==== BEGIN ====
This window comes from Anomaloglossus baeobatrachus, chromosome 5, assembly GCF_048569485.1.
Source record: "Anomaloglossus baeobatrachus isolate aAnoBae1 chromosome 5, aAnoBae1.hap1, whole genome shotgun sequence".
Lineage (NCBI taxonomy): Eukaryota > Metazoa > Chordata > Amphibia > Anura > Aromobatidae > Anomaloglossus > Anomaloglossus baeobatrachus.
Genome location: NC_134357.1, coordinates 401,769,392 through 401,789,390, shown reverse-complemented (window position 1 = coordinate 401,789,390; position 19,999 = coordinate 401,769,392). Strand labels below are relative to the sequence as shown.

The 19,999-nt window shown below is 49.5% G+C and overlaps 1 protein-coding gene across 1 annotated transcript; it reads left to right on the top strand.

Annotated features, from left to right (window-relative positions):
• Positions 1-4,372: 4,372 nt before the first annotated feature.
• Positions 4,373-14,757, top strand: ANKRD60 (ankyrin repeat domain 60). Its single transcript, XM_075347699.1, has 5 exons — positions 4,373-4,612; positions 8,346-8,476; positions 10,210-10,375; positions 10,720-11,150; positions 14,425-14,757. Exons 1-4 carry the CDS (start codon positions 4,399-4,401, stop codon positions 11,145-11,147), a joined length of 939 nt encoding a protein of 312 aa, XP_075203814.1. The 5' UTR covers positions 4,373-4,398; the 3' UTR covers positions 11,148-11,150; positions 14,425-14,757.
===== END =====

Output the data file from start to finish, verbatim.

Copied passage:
This window comes from Anomaloglossus baeobatrachus, chromosome 5, assembly GCF_048569485.1.
Source record: "Anomaloglossus baeobatrachus isolate aAnoBae1 chromosome 5, aAnoBae1.hap1, whole genome shotgun sequence".
Lineage (NCBI taxonomy): Eukaryota > Metazoa > Chordata > Amphibia > Anura > Aromobatidae > Anomaloglossus > Anomaloglossus baeobatrachus.
Genome location: NC_134357.1, coordinates 401,769,392 through 401,789,390, shown reverse-complemented (window position 1 = coordinate 401,789,390; position 19,999 = coordinate 401,769,392). Strand labels below are relative to the sequence as shown.

The 19,999-nt window shown below is 49.5% G+C and overlaps 1 protein-coding gene across 1 annotated transcript; it reads left to right on the top strand.

Annotated features, from left to right (window-relative positions):
• Positions 1-4,372: 4,372 nt before the first annotated feature.
• Positions 4,373-14,757, top strand: ANKRD60 (ankyrin repeat domain 60). Its single transcript, XM_075347699.1, has 5 exons — positions 4,373-4,612; positions 8,346-8,476; positions 10,210-10,375; positions 10,720-11,150; positions 14,425-14,757. Exons 1-4 carry the CDS (start codon positions 4,399-4,401, stop codon positions 11,145-11,147), a joined length of 939 nt encoding a protein of 312 aa, XP_075203814.1. The 5' UTR covers positions 4,373-4,398; the 3' UTR covers positions 11,148-11,150; positions 14,425-14,757.